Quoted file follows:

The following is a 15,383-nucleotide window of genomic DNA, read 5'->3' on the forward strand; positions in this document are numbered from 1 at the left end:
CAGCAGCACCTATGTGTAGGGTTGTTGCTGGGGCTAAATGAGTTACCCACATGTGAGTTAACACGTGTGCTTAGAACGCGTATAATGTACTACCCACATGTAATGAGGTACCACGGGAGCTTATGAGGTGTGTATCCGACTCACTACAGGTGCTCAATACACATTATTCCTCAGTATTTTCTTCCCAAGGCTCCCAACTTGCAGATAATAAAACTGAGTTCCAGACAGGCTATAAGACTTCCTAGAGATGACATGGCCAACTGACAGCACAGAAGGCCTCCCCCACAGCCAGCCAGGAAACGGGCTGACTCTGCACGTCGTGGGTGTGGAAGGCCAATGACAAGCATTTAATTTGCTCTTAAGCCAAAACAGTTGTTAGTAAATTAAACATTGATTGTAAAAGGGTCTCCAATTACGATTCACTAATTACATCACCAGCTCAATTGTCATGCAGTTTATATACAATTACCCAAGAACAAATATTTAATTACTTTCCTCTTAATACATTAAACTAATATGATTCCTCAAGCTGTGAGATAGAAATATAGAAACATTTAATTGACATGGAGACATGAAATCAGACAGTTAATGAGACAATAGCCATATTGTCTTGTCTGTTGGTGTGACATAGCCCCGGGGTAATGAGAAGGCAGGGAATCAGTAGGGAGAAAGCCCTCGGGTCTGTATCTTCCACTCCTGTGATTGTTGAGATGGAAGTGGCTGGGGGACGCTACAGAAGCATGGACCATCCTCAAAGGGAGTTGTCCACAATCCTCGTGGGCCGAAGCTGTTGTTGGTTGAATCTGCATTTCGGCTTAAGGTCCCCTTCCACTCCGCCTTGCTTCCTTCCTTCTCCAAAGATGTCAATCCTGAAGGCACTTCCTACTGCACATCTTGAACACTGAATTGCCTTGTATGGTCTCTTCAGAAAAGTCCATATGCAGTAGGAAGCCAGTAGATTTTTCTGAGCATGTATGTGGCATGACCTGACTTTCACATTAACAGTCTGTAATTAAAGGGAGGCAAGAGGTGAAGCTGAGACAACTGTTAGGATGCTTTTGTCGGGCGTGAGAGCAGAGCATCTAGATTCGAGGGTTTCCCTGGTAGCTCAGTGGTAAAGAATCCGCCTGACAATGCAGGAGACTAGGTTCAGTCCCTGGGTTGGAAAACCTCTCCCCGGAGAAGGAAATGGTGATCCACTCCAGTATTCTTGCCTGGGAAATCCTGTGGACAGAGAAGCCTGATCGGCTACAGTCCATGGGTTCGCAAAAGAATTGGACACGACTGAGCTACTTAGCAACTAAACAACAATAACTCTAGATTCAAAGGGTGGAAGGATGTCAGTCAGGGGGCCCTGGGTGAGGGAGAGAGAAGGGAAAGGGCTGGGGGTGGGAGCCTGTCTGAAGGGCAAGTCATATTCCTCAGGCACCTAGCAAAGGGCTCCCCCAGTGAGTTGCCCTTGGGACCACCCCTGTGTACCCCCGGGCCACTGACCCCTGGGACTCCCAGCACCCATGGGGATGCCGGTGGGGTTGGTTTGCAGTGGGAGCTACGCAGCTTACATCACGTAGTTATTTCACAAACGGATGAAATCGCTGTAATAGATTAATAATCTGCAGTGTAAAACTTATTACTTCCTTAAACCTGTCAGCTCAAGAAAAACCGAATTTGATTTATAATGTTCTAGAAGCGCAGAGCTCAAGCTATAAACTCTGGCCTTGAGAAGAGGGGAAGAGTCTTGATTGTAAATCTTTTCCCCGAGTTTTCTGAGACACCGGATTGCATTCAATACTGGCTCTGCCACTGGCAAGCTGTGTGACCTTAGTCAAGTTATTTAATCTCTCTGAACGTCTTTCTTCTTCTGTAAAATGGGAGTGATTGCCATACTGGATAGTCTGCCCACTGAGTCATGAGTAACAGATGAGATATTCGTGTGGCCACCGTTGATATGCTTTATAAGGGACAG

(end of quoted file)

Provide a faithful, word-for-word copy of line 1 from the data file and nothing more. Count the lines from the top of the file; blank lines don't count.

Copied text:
The following is a 15,383-nucleotide window of genomic DNA, read 5'->3' on the forward strand; positions in this document are numbered from 1 at the left end: